The correlation matrix shows some extra information. In fact, all of the predictors are significantly linearly related to *Total*, except for *Ratio*. But also, several predictors are linearly related to other predictors, which suggest a possible problem with multicollinearity.

This implies that a linear regression makes perfect sense, but one factor to be careful of is the possible redundancy in the data (multicollinearity)

__Descriptive Statistics____:__

__Descriptive Statistics__

The following box-plots are presented

The plots above show the presence of a few outliers, but in the context of the data set those data seem to be legitimate, so no data will be erased.

The following are the descriptive statistics for the relevant variables:

__Regression Results__:

__Regression Results__

The following tables from SPSS show the results from a regression analysis:

- The table above shows that the correlation coefficient is
*R*= 0.995, and the adjusted*R*is 0.989, which indicates that 98.9% of the variation in^{2}*Total*is explained by this model

- The table above shows that the model is significant overall (p = 0.000), this means that at least one variable in this model is significant. This is not surprising considering the type of scatterplot found.

The table above shows that not all the predictors are significant. In fact only *Math *(p = 0.000) and *Perc* (p = 0.037) appear to be significant, whereas the rest is not. Nevertheless, the VIF factors are a bit high suggesting some multicollinearity complications.

The results of a stepwise regression are shown below:

The table above shows that *Exp*, *Ratio *and *Salary *can be dropped out of the model, and for the most part the quality of the model is the same. In fact, the adjusted R^{2} is 98.9%. Also, the multicollinearity problems disappeared for the most part. The best model is

__Regression Assumptions____:__

__Regression Assumptions__

Now the regression assumptions need to be verified for this best model found. First of all, the adequacy of the linear model is clear from the original multiple scatterplot. Also, the VIF are less than 5, which indicate in practicality no multicollinearity problems.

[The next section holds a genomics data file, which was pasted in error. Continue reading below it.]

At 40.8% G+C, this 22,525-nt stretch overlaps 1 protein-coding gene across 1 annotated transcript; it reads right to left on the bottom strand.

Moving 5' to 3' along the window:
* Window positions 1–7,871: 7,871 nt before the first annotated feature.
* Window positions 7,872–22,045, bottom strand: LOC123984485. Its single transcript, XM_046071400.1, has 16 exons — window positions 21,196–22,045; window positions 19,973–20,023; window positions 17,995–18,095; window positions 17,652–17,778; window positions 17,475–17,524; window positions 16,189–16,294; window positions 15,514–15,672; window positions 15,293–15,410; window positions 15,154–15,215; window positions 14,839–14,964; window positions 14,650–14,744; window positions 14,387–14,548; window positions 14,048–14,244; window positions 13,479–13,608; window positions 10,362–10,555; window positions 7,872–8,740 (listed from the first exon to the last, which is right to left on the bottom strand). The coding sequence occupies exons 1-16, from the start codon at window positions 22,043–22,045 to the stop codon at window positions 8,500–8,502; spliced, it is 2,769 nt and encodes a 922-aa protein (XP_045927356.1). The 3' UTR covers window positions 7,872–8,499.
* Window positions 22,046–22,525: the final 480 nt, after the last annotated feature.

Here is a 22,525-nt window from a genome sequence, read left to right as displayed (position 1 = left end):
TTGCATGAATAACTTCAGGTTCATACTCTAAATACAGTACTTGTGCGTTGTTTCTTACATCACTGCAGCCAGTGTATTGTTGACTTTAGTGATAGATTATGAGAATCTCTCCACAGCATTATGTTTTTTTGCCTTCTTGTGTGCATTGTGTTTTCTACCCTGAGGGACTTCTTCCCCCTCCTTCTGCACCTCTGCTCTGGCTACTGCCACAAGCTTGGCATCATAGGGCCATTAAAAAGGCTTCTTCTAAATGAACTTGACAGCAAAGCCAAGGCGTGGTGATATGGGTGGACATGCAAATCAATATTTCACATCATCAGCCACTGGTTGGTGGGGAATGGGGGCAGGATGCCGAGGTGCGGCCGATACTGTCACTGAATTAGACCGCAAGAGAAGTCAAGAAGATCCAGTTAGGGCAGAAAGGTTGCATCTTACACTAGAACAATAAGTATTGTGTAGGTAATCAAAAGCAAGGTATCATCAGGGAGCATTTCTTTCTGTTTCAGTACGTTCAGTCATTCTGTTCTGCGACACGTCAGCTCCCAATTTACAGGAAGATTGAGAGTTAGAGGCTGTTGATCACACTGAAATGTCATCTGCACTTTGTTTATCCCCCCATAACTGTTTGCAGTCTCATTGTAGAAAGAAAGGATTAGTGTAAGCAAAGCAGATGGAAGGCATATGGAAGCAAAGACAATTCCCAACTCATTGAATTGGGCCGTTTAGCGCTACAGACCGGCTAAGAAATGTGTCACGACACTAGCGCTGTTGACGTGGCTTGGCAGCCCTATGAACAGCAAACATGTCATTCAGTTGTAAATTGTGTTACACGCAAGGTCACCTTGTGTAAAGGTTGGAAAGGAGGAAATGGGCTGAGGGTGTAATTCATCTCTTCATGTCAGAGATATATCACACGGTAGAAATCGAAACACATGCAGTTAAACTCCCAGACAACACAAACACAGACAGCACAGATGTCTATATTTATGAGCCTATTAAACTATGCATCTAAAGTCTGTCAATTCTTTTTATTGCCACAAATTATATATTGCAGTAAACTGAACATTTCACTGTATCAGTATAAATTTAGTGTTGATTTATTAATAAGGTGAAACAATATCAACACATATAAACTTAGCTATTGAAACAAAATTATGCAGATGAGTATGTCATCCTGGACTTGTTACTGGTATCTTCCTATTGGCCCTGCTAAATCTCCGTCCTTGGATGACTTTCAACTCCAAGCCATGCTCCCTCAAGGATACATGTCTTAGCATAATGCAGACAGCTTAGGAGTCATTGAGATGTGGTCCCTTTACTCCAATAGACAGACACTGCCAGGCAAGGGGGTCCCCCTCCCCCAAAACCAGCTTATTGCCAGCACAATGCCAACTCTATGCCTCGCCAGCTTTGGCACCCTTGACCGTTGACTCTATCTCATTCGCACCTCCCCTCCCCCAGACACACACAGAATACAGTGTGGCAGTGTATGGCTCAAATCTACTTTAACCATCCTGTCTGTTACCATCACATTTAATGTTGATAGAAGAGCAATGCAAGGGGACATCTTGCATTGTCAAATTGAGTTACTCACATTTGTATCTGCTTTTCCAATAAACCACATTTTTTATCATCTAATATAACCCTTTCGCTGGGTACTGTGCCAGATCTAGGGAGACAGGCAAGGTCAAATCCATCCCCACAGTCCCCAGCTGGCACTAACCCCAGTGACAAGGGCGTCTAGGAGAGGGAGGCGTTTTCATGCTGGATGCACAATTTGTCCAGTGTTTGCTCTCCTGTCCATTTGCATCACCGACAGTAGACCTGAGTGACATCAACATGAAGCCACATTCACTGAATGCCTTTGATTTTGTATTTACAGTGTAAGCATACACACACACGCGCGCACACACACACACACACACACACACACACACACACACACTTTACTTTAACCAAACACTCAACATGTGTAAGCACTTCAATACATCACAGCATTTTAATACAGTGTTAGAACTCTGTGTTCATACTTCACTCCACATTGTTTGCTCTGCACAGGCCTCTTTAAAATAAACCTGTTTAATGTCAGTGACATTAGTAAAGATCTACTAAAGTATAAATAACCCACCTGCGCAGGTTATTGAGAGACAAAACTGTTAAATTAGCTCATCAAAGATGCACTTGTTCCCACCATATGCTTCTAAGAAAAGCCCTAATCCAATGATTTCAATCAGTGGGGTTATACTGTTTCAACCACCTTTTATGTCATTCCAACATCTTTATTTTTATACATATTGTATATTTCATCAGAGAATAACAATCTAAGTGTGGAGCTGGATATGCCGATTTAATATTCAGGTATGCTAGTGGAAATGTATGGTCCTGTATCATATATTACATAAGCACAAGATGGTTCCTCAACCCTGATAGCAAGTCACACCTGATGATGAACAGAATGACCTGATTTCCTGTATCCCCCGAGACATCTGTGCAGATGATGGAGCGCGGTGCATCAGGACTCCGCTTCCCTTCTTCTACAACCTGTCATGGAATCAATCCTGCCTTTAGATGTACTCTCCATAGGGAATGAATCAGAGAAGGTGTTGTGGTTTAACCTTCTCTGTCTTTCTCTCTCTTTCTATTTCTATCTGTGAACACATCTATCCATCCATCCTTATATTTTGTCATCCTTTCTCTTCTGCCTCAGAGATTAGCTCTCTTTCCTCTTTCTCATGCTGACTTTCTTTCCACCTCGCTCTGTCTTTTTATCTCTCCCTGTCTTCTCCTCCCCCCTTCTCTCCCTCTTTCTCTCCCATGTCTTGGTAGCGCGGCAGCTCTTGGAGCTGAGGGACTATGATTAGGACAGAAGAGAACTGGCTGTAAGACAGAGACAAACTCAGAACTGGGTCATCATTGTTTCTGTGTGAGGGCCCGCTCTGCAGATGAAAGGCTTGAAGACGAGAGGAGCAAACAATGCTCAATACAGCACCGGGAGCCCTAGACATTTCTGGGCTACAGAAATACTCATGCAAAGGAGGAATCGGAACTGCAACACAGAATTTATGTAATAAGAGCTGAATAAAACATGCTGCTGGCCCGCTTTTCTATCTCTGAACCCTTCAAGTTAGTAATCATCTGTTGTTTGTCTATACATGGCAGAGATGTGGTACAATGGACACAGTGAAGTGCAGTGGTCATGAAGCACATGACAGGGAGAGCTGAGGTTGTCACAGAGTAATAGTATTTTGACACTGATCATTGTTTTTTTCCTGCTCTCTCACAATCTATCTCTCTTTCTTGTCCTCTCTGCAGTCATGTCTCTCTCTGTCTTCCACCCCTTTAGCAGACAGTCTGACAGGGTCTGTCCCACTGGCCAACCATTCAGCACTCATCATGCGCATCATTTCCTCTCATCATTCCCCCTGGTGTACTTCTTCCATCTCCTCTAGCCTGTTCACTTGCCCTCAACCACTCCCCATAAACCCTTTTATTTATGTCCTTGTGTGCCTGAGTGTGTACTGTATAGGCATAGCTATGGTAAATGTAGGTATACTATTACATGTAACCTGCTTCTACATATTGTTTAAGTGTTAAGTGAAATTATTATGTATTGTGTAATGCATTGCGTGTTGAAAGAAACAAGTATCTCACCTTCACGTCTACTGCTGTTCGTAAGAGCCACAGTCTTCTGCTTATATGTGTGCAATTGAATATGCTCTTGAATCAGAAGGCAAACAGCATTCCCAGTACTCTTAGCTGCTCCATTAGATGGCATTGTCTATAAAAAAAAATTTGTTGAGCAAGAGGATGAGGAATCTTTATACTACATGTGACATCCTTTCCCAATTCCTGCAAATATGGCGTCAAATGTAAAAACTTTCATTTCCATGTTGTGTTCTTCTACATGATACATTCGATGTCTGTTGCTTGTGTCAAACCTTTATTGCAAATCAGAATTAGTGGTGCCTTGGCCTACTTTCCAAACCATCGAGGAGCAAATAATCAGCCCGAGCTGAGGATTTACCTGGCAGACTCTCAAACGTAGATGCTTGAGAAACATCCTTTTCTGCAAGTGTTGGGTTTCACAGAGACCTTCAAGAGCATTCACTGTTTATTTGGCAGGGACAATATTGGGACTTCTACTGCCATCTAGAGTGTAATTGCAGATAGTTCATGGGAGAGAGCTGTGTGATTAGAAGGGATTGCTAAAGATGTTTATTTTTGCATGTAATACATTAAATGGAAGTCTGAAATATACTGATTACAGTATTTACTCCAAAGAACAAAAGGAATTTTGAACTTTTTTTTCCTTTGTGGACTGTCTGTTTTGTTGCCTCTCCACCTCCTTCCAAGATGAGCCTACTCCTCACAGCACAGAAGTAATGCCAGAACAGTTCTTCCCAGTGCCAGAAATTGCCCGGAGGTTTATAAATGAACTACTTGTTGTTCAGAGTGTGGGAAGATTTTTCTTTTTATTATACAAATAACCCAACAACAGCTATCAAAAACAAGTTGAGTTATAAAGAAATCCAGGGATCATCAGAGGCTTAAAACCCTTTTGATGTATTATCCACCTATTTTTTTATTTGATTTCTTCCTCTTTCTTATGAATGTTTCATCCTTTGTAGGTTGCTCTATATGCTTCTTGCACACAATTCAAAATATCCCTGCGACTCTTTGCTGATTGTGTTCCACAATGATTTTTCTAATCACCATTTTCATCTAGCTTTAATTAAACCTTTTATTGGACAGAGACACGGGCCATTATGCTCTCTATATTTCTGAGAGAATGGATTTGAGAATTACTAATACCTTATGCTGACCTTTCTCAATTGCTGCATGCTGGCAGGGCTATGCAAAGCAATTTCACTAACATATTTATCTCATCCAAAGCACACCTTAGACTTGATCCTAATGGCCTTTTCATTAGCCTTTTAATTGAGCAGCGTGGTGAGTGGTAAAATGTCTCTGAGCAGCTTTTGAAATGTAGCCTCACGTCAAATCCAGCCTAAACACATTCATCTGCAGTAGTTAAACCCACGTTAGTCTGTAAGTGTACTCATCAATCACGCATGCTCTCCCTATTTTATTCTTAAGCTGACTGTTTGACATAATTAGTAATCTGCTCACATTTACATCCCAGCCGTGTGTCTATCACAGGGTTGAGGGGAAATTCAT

For the normality of residuals, the following histogram is presented:

There is no clear sign of a violation of normality, except that the data look a bit non-symmetrical (left-skewed).

In terms of the homogeneity of the variance, the following plot is presented:

The plot above doesn’t show a major trend going on, so there is no clear evidence of heteroskedasticity.

In other words, for the most part, the assumptions for a linear regression are satisfied.

__Conclusions__

__Conclusions__

The answer to the research question seems to negative. The variable *Exp *doesn’t seem to be a significant predictor for the model. *Exp *does present some degree of linear association with the response variable *Total*, but in the context of the model, the same amount of variance can be explained without it. Same happens with *Salary *and *Ratio*, which contrary to what the intuition indicates don’t play a significant role in the model.

Given the dataset provided, the best model is

\[Total=113.505+1.694Math-0.268Perc\]This model provides a higher adjusted R^{2} coefficient and a smaller standard error of the estimate than the full model with all the original predictors, and the two variables are significant. Hence, this model is the preferred one.

For this model, the regression assumptions seem to be satisfied.

__Alternative Model__

In regression analysis, it is very important to following theoretical considerations at the time of including the variables in the model. Sometimes, even if the data don’t support the presence of certain variable in the model, still due to strong theoretical/empirical reasons we may have a reason to include that variable (Let’s recall that if a variable doesn’t seem to be significant, that can also be due to some other problems, like violation of some of the regression assumptions)

We are going to test one more model, which includes *Exp *and *Perc* as predictors. The output from SPSS is shown below:

The model is

\[Total=993.832+12.287Exp-2.851Perc\]

We observe that this model is significant (p = 0.000), and each predictor is significant as well. But this model doesn’t explain nearly as much variation as the best model found below. In fact, now we have that \(Adj.\,{{R}^{2}}=0.812\), as opposed to \(Adj.\,{{R}^{2}}=0.989\) found for the best model above.

This model is still reasonably good, and it can be considered as a viable model is empirical considerations require it.